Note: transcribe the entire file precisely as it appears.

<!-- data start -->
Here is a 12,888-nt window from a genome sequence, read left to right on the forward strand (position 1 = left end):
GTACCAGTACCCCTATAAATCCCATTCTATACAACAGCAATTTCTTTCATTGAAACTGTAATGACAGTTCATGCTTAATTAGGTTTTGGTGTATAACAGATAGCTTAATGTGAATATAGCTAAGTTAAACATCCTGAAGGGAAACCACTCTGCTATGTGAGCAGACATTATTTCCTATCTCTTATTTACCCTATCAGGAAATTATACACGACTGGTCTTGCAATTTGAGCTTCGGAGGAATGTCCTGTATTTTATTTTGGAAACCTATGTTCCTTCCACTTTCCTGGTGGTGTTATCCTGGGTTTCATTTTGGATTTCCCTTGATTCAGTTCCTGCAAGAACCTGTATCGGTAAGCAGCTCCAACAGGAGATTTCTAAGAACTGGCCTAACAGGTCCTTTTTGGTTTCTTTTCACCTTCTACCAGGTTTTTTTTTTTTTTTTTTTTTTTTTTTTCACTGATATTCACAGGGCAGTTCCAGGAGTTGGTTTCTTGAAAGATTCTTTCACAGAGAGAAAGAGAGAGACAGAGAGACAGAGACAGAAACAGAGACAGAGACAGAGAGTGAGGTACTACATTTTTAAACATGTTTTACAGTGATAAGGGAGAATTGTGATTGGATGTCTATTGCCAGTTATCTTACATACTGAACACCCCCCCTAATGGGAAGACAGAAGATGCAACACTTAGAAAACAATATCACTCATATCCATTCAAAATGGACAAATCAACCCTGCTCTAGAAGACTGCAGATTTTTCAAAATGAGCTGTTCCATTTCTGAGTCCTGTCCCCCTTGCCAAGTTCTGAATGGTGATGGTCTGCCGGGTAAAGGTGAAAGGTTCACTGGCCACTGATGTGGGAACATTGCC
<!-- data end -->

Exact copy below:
Here is a 12,888-nt window from a genome sequence, read left to right on the forward strand (position 1 = left end):
GTACCAGTACCCCTATAAATCCCATTCTATACAACAGCAATTTCTTTCATTGAAACTGTAATGACAGTTCATGCTTAATTAGGTTTTGGTGTATAACAGATAGCTTAATGTGAATATAGCTAAGTTAAACATCCTGAAGGGAAACCACTCTGCTATGTGAGCAGACATTATTTCCTATCTCTTATTTACCCTATCAGGAAATTATACACGACTGGTCTTGCAATTTGAGCTTCGGAGGAATGTCCTGTATTTTATTTTGGAAACCTATGTTCCTTCCACTTTCCTGGTGGTGTTATCCTGGGTTTCATTTTGGATTTCCCTTGATTCAGTTCCTGCAAGAACCTGTATCGGTAAGCAGCTCCAACAGGAGATTTCTAAGAACTGGCCTAACAGGTCCTTTTTGGTTTCTTTTCACCTTCTACCAGGTTTTTTTTTTTTTTTTTTTTTTTTTTTTCACTGATATTCACAGGGCAGTTCCAGGAGTTGGTTTCTTGAAAGATTCTTTCACAGAGAGAAAGAGAGAGACAGAGAGACAGAGACAGAAACAGAGACAGAGACAGAGAGTGAGGTACTACATTTTTAAACATGTTTTACAGTGATAAGGGAGAATTGTGATTGGATGTCTATTGCCAGTTATCTTACATACTGAACACCCCCCCTAATGGGAAGACAGAAGATGCAACACTTAGAAAACAATATCACTCATATCCATTCAAAATGGACAAATCAACCCTGCTCTAGAAGACTGCAGATTTTTCAAAATGAGCTGTTCCATTTCTGAGTCCTGTCCCCCTTGCCAAGTTCTGAATGGTGATGGTCTGCCGGGTAAAGGTGAAAGGTTCACTGGCCACTGATGTGGGAACATTGCC